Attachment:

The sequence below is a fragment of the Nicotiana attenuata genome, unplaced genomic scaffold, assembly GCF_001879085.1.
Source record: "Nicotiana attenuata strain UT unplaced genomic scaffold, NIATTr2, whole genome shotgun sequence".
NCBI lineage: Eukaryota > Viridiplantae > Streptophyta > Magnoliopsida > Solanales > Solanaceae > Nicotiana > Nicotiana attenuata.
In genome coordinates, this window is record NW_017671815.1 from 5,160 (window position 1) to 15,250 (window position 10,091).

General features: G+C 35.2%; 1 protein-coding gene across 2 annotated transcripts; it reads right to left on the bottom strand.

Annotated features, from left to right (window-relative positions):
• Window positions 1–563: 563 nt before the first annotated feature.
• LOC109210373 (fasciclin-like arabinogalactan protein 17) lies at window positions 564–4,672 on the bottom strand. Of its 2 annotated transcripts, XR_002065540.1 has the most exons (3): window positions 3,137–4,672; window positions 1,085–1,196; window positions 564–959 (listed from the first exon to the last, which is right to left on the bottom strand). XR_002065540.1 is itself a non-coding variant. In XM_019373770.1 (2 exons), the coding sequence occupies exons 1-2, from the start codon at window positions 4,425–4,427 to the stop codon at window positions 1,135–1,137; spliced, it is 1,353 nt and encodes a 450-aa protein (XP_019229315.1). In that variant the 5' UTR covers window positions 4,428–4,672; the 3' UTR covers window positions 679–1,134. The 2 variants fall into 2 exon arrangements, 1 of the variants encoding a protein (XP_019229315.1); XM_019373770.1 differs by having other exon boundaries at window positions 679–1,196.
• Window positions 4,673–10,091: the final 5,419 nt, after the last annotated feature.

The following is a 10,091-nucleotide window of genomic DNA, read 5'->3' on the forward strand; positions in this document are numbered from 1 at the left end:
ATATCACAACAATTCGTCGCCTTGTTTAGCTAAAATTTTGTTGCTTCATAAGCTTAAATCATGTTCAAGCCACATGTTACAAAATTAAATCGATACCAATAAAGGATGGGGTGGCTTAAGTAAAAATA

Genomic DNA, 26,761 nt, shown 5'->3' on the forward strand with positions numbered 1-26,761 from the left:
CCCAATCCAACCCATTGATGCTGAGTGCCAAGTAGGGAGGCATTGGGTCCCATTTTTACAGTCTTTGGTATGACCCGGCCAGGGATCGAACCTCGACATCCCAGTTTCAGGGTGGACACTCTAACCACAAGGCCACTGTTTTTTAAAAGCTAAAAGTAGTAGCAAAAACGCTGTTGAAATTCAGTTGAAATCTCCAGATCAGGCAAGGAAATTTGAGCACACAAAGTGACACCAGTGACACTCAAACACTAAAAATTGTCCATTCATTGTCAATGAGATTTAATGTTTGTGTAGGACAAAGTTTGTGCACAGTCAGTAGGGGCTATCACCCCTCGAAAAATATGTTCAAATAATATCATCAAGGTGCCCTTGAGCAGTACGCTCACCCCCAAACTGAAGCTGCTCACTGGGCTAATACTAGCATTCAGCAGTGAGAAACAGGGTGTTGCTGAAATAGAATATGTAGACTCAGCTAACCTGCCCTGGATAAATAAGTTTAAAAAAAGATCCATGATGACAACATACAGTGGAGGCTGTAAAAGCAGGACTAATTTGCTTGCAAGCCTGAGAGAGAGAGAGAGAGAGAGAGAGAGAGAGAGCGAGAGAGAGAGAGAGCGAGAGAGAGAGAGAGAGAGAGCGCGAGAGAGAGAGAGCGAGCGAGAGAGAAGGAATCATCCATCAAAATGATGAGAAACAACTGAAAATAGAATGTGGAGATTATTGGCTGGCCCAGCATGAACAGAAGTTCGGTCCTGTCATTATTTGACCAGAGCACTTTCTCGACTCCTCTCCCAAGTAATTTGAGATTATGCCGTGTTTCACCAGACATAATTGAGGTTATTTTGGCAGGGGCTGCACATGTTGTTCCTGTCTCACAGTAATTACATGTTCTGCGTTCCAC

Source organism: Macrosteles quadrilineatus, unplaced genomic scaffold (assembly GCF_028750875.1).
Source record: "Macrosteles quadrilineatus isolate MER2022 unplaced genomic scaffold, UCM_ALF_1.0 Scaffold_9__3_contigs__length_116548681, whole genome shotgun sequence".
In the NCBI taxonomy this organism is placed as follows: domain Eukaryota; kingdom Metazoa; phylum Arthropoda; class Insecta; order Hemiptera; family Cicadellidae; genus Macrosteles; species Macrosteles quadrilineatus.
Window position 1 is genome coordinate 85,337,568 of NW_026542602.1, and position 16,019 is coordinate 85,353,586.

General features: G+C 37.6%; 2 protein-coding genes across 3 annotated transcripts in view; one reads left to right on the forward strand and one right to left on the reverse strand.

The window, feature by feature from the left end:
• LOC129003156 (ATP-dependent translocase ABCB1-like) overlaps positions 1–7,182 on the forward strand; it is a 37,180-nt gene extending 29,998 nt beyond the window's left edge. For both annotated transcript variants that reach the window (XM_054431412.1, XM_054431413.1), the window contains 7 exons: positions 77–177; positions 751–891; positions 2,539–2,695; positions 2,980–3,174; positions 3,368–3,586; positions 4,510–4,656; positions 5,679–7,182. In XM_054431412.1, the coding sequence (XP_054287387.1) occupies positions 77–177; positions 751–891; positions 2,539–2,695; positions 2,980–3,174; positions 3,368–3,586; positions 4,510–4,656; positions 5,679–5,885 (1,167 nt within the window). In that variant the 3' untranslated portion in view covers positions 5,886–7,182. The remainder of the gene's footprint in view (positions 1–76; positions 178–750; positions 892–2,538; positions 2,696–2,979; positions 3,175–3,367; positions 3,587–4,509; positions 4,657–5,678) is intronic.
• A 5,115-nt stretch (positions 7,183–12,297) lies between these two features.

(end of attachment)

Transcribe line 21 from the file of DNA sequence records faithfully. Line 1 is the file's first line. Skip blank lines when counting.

• A 5,115-nt stretch (positions 7,183–12,297) lies between these two features.